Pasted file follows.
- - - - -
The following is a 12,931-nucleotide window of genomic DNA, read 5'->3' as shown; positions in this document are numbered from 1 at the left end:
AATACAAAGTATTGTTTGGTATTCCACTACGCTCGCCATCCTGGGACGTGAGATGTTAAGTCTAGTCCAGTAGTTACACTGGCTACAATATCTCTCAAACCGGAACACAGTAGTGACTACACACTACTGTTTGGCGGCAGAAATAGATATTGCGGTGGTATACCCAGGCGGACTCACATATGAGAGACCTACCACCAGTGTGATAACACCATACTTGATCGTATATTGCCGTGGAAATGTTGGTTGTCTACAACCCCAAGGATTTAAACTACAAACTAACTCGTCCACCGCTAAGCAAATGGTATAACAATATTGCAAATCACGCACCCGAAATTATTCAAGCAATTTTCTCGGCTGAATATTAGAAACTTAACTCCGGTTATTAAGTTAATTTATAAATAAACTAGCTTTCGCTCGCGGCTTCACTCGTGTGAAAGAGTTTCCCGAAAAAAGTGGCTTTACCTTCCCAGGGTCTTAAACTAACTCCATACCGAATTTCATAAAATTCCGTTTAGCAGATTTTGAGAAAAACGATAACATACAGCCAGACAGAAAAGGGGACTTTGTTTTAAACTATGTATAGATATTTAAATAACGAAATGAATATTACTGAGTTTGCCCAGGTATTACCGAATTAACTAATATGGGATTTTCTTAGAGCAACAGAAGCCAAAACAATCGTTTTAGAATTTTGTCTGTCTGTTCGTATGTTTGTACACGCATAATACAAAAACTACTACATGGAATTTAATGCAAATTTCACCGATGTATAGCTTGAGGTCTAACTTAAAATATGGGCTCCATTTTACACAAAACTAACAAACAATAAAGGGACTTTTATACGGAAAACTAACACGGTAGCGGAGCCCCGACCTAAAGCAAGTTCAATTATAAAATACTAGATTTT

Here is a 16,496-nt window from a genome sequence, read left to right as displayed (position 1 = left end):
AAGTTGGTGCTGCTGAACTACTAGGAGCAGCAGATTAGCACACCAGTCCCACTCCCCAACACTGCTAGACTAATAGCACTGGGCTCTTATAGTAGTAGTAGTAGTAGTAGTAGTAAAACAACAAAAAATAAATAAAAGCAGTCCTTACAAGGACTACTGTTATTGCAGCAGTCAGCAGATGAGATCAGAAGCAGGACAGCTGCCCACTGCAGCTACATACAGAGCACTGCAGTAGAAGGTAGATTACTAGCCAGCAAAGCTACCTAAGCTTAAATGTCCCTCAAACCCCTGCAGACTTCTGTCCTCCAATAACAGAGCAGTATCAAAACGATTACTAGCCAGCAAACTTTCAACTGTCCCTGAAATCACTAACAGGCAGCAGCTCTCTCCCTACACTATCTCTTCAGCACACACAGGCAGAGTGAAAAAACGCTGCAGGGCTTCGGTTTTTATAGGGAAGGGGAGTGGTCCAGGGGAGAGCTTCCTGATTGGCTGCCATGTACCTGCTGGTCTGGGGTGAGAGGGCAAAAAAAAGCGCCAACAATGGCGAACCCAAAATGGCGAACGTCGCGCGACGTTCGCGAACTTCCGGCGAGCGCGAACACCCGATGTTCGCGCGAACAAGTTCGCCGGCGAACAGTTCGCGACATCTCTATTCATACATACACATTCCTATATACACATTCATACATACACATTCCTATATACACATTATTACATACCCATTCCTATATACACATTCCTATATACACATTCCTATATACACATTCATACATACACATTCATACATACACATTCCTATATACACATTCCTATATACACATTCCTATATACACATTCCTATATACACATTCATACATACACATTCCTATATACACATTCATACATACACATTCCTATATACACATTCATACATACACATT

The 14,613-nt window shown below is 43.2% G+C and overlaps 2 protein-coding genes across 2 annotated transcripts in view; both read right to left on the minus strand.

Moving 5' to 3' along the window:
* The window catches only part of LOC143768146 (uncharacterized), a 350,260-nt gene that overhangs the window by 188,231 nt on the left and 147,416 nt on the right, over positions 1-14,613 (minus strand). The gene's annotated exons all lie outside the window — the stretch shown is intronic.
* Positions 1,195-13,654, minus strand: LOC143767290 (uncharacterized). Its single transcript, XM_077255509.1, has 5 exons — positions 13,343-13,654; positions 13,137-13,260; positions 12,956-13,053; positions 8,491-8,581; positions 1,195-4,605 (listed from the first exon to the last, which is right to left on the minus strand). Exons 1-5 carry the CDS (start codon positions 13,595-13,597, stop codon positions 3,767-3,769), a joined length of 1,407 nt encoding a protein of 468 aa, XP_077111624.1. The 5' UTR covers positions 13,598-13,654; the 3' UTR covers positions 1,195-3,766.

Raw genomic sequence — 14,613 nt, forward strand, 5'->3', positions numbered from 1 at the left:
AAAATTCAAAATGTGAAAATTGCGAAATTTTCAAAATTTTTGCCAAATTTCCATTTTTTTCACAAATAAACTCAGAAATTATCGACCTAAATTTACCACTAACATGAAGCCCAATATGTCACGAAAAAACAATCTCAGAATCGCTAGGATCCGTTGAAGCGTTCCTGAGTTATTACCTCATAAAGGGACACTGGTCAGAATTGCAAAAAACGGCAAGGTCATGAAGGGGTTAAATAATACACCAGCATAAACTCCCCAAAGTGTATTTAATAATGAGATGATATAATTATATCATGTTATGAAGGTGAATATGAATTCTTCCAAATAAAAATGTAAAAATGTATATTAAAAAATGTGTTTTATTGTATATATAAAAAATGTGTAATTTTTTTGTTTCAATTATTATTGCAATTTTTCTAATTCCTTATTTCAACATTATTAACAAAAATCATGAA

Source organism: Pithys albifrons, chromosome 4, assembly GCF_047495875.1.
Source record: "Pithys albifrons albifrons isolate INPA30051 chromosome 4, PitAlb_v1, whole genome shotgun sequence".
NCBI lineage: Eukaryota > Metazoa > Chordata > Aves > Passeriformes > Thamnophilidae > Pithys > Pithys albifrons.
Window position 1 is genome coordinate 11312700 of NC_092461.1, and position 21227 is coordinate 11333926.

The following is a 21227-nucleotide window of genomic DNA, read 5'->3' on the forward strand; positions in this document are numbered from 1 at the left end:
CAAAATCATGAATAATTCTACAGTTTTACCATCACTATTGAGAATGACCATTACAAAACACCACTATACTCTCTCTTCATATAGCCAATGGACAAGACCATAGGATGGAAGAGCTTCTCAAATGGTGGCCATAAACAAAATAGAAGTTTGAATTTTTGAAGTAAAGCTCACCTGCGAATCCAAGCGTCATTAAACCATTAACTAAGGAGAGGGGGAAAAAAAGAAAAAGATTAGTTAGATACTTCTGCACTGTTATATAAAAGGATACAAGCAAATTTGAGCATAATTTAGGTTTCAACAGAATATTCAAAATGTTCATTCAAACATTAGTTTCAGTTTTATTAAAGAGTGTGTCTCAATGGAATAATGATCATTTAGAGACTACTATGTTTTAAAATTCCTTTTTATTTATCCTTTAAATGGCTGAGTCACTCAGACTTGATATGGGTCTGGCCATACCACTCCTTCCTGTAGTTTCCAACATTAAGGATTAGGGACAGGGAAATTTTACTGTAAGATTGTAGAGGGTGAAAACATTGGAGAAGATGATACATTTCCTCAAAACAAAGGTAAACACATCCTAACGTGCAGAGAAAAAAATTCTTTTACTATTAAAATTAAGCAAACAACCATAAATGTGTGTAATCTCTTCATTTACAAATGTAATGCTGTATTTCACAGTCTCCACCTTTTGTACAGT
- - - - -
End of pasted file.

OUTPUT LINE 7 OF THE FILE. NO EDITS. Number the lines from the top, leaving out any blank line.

* The window catches only part of LOC143768146 (uncharacterized), a 350,260-nt gene that overhangs the window by 188,231 nt on the left and 147,416 nt on the right, over positions 1-14,613 (minus strand). The gene's annotated exons all lie outside the window — the stretch shown is intronic.